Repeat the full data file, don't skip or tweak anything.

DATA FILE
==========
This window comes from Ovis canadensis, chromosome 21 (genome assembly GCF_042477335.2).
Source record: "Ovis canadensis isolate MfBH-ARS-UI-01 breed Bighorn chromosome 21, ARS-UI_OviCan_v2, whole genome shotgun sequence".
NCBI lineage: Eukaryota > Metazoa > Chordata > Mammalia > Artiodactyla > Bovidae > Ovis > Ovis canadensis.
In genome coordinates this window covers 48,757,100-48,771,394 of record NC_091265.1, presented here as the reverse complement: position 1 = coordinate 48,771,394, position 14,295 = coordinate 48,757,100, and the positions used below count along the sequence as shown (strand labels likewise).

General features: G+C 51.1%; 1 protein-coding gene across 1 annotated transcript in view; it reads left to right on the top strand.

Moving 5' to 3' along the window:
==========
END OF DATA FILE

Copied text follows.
This window comes from Ovis canadensis, chromosome 21 (genome assembly GCF_042477335.2).
Source record: "Ovis canadensis isolate MfBH-ARS-UI-01 breed Bighorn chromosome 21, ARS-UI_OviCan_v2, whole genome shotgun sequence".
NCBI lineage: Eukaryota > Metazoa > Chordata > Mammalia > Artiodactyla > Bovidae > Ovis > Ovis canadensis.
In genome coordinates this window covers 48,757,100-48,771,394 of record NC_091265.1, presented here as the reverse complement: position 1 = coordinate 48,771,394, position 14,295 = coordinate 48,757,100, and the positions used below count along the sequence as shown (strand labels likewise).

General features: G+C 51.1%; 1 protein-coding gene across 1 annotated transcript in view; it reads left to right on the top strand.

Moving 5' to 3' along the window: